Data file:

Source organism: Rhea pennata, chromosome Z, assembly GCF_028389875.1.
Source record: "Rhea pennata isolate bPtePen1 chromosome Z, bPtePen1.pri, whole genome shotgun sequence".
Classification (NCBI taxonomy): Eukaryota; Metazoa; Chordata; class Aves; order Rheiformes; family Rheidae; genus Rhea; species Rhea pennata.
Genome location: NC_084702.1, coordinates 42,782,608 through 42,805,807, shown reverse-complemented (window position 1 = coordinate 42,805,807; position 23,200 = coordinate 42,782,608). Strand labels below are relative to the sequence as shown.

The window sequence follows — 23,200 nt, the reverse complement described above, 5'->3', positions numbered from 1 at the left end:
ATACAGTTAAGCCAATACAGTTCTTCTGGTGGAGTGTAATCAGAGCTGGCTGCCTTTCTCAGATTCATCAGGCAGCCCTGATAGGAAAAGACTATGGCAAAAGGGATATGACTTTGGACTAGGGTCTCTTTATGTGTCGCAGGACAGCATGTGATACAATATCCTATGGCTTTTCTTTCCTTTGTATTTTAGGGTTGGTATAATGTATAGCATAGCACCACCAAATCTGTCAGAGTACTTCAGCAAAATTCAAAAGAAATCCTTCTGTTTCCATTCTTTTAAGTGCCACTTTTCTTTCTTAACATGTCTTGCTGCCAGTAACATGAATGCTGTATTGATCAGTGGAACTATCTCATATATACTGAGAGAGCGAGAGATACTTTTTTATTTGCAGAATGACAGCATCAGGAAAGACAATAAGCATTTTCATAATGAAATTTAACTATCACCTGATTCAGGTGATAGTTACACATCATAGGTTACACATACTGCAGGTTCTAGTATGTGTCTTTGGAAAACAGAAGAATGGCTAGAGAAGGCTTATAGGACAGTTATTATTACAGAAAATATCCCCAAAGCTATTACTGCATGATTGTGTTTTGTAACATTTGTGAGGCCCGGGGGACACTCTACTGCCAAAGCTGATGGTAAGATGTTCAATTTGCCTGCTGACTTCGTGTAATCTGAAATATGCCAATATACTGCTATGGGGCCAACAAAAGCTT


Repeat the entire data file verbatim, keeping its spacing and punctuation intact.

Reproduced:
Source organism: Rhea pennata, chromosome Z, assembly GCF_028389875.1.
Source record: "Rhea pennata isolate bPtePen1 chromosome Z, bPtePen1.pri, whole genome shotgun sequence".
Classification (NCBI taxonomy): Eukaryota; Metazoa; Chordata; class Aves; order Rheiformes; family Rheidae; genus Rhea; species Rhea pennata.
Genome location: NC_084702.1, coordinates 42,782,608 through 42,805,807, shown reverse-complemented (window position 1 = coordinate 42,805,807; position 23,200 = coordinate 42,782,608). Strand labels below are relative to the sequence as shown.

The window sequence follows — 23,200 nt, the reverse complement described above, 5'->3', positions numbered from 1 at the left end:
ATACAGTTAAGCCAATACAGTTCTTCTGGTGGAGTGTAATCAGAGCTGGCTGCCTTTCTCAGATTCATCAGGCAGCCCTGATAGGAAAAGACTATGGCAAAAGGGATATGACTTTGGACTAGGGTCTCTTTATGTGTCGCAGGACAGCATGTGATACAATATCCTATGGCTTTTCTTTCCTTTGTATTTTAGGGTTGGTATAATGTATAGCATAGCACCACCAAATCTGTCAGAGTACTTCAGCAAAATTCAAAAGAAATCCTTCTGTTTCCATTCTTTTAAGTGCCACTTTTCTTTCTTAACATGTCTTGCTGCCAGTAACATGAATGCTGTATTGATCAGTGGAACTATCTCATATATACTGAGAGAGCGAGAGATACTTTTTTATTTGCAGAATGACAGCATCAGGAAAGACAATAAGCATTTTCATAATGAAATTTAACTATCACCTGATTCAGGTGATAGTTACACATCATAGGTTACACATACTGCAGGTTCTAGTATGTGTCTTTGGAAAACAGAAGAATGGCTAGAGAAGGCTTATAGGACAGTTATTATTACAGAAAATATCCCCAAAGCTATTACTGCATGATTGTGTTTTGTAACATTTGTGAGGCCCGGGGGACACTCTACTGCCAAAGCTGATGGTAAGATGTTCAATTTGCCTGCTGACTTCGTGTAATCTGAAATATGCCAATATACTGCTATGGGGCCAACAAAAGCTT